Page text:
The analytic begins with David’s explanation of why he thinks that no rod exists which can be called one half if the blue rod is called one. His indirect argument employed an upper and lower bounds form of reasoning. Jessica attempted to refute David’s argument using direct reasoning, but David implied that her argument led to a contradiction. Erik then proposed an alternate definition of one half, but his claim of finding halves was countered by Alan who used indirect reasoning to explain that two halves have to be of equal length. Andrew, too, revealed the contradiction inherent in Erik’s argument using indirect reasoning. Alan then used indirect reasoning to explain that the task cannot be solved. David concluded with reasoning by cases and generic reasoning to generalize the properties of the "odd" rods.

References

Maher, C. A., Martino, A. M., & Davis, R. B. (1994). Children’s different ways of thinking about fractions. In Proc. 18th Conf. of the Int. Group for the Psychology of Mathematics Education (Vol. 3, pp. 208-215).

Yackel, E., & Hanna, G. (2003). Reasoning and proof. A research companion to Principles and Standards for School Mathematics, 227-236. Purpose(s) Reasoning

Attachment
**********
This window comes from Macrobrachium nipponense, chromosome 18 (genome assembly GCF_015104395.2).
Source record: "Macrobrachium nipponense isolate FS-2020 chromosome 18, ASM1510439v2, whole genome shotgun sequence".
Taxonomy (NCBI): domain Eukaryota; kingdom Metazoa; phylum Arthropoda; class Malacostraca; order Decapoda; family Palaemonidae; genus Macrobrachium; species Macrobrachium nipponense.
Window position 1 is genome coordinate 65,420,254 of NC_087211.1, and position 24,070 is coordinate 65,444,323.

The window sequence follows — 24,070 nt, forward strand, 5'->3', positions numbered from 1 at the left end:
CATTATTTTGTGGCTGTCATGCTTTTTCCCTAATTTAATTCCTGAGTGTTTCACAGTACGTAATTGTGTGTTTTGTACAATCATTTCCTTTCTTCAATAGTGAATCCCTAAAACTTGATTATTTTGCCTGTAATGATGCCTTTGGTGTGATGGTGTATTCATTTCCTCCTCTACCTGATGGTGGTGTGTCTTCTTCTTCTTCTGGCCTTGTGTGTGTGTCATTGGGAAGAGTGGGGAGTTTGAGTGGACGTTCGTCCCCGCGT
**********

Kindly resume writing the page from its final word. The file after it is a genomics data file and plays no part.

Yankelewitz, D. (2009). The development of mathematical reasoning in elementary school students’ exploration of fraction ideas. Unpublished doctoral dissertation, Rutgers, The State University of New Jersey.

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Reasoning

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Esther Winter

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2012-10-10T17:26:12-0400

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2015-06-18T13:52:51-0400

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2015-06-18T14:00:10-0400

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Esther Winter

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2014-08-20T15:35:33-0400